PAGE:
Along the road there were many newly built Christian churches, some
Greek Orthodox, others Catholic. Ouside one of them was a row of the old
concrete bunkers that line the roads all the way through Albania and
they had been put to good use. We stopped once at the top of a hill to
adjust Karen's gears and three cars stopped as they went past to see if
we needed any help.
It was a long wait for lunch as there were no restaurants so it was a relief to reach Lezhe, the first sizeable town, and some doner kebabs. From here the old main road deteriorated dramatically to sections of very poor, rough tarmac to no surface at all and the traffic was heavier also. We arrived at the outskirts of Milot and a young teenager was at the roadside who spoke a little English. He didn't know of any campsite.
We searched in the town for accommodation but found nothing so continued
down the road to Lac. On the outskirts of Lac we passed an absolutely
huge, derelict factory which must have employed several thousand workers
in its heyday. No wonder we see so many men of working age sitting
around in bars all day.
Here we found just one hotel and they gave us a room with a bed, walls and furniture all lime-green. At the local bar we noticed several men who were carrying great wads of Leke around and were either paying or receiving money from the others. In a search of the whole town we found only one restaurant, a pizzeria with no-one in it so it had to be pizza and we ate alone.
Albania to Greece - Lac to Durres Ride Profile
Trying to find somewhere to get breakfast was just as problematic. In the hotel we asked for breakfast and were given a dinner menu to choose from. In the town there were plenty of people drinking but no-one eating. The only place we found was a fast-food cafe where we had another doner kebab.
This was the most unenjoyable ride of our Albania to Greece trip so far. We were now in the central plain area of Albania where most of the population and industry is centered. For the first 25km we continued on the old main road which was just as poorly surfaced as yesterday afternoon and much busier, with heavy tankers and building material lorries all crawling over the loose gravel and pot-holes.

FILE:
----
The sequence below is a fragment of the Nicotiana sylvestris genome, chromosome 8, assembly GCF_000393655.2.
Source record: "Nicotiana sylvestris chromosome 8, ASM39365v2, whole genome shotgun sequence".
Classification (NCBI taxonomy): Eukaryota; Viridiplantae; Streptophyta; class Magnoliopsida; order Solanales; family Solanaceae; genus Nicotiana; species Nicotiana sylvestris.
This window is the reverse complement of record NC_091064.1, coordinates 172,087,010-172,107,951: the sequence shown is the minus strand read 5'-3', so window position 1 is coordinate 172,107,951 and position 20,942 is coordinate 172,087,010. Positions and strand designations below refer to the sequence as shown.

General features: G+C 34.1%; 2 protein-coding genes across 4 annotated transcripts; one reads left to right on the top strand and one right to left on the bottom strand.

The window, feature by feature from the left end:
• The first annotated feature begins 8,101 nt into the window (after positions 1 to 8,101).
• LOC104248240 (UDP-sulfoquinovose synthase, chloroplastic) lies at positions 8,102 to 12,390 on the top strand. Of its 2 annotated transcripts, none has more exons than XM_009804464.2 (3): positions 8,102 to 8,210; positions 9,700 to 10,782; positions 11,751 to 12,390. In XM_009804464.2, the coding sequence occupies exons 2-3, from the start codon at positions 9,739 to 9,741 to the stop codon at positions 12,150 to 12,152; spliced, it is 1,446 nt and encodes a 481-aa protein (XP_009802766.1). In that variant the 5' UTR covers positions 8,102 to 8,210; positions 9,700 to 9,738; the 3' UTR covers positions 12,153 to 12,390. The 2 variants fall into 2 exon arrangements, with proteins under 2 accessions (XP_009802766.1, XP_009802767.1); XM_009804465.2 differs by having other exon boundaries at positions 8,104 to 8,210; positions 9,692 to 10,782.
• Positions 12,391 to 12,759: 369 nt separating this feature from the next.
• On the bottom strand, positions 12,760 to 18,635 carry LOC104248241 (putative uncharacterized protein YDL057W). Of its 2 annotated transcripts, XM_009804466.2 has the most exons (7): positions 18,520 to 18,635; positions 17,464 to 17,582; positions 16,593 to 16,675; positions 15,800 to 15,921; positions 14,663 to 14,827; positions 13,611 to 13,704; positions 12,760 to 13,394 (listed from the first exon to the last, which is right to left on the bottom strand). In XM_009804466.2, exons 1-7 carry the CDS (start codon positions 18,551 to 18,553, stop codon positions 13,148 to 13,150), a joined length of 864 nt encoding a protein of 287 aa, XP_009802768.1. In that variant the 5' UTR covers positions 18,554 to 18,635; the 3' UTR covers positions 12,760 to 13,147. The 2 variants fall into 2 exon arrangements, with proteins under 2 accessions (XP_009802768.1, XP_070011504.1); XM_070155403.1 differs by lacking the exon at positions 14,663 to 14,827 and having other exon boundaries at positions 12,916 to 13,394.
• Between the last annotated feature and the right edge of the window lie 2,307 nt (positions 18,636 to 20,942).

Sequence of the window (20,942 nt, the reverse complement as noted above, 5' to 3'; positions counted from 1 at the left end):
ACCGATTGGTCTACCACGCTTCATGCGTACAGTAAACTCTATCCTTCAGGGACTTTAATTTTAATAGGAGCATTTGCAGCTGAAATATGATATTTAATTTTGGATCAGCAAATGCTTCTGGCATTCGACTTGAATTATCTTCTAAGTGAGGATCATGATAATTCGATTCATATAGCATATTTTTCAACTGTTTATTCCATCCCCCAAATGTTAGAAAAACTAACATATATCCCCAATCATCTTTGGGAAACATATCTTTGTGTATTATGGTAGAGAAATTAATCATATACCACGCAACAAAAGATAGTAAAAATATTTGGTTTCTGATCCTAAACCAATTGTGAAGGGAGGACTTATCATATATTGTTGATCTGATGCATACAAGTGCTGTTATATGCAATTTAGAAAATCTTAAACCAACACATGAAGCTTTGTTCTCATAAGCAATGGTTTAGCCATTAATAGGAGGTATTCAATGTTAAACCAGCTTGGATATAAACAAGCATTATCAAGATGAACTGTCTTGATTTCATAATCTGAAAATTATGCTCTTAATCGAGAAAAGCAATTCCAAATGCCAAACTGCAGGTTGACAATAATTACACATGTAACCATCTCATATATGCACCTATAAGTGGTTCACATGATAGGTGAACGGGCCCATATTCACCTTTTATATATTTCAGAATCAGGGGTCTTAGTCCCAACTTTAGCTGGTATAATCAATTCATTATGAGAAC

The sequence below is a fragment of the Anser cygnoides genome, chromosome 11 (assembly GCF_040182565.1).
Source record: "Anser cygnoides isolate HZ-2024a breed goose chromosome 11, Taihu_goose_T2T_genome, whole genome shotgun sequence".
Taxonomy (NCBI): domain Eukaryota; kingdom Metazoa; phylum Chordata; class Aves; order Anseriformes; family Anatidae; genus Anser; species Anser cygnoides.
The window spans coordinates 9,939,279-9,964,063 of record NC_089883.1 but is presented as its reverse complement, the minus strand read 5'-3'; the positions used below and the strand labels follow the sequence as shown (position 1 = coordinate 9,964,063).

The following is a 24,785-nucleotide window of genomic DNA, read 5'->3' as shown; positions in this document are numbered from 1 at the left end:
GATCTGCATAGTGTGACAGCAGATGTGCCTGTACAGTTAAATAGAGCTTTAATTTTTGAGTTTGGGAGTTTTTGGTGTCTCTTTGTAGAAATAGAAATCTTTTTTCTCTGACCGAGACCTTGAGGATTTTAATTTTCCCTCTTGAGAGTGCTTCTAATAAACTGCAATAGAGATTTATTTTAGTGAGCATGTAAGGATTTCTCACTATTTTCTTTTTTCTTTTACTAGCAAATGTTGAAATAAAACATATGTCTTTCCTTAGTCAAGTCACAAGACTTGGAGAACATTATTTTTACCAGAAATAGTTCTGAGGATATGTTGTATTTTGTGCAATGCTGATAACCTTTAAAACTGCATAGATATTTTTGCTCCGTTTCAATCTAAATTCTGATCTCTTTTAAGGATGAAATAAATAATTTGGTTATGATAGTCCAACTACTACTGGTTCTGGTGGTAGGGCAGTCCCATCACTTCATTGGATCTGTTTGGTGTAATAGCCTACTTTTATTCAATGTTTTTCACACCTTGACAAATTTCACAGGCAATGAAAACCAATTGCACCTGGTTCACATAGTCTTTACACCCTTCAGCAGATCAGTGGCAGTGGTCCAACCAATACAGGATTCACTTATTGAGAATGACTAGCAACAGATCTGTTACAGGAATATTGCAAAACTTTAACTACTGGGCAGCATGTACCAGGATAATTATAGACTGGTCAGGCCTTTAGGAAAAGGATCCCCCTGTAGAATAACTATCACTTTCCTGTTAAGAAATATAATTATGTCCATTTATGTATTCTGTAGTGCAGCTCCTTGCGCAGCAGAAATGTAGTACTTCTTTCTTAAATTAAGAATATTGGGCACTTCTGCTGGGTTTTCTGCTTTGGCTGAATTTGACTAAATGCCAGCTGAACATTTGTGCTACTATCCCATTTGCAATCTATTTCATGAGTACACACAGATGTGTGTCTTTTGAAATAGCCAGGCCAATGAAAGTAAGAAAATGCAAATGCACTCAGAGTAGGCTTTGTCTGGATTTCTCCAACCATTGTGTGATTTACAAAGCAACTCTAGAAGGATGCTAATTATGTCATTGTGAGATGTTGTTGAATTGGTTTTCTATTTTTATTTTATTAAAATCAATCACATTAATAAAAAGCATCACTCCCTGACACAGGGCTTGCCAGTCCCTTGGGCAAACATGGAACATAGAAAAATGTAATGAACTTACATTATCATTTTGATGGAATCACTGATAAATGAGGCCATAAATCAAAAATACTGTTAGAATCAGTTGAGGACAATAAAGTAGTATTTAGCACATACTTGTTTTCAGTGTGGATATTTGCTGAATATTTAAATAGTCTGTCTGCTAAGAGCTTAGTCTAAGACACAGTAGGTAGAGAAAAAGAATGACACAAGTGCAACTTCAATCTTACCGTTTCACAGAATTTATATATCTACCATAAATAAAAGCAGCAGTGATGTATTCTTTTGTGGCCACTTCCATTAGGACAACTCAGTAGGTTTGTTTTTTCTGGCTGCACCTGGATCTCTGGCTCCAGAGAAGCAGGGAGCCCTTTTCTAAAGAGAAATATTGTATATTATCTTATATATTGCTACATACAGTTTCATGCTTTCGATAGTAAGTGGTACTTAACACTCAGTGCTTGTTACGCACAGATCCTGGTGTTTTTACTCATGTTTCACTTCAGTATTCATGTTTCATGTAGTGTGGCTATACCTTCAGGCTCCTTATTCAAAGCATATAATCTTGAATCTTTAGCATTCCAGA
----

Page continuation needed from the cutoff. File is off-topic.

At Fushe-Kruje we found the campsite, right at the side of the busy main
road to Durres, just 35km from where we were told it was. There was no
alternative route so we got on the hard shoulder and tried to get to
Vore as quickly as possible. It was very busy with a strong head wind
and the road was lined with endless petrol stations and yards selling
pieces of accident damaged cars.
At midday we arrived at Vore and a chaotic, rough surfaced roundabout with no signage. We turned left but then realised there was no access to the town and a much needed lunch. So we had to turn round and ride the wrong way up the hard shoulder. At least from there we could ride on the old main road again, all the way to Durres, an equally rough, busy and thankless journey.
Coming into Durres the road breasts a small hill and there below is a mass of concrete housing blocks stretching to the sea with the huge cranes of the port beyond it. The road was lined with more derelict factories and the wind was increasing as another thunderstorm came in. This caused a dust storm which choked and blinded us and covered us with dirt.
There were a few hotels on the sea front, north of the port and we found
a small, older one tucked away behind some large apartment blocks. We
got a room with a 'sea-view' but it was hardly appealing. Rows of half
completed tower blocks, a scruffy car wash and a half completed pier.
That night it rained very hard so we ate in the hotel. The hotel owner spoke very good English and served us a really delicious meal with and a nice bottle of wine but, at 42 Euros, it was an extravagance. The rain filled the balcony outside the room with water and then ran under the french doors, soaking the bedroom carpet too.
It was forecast for more thunderstorms today so we stayed put and visited the few Roman remains close to the hotel.
Albania to Greece - Durres to Fier Ride Profile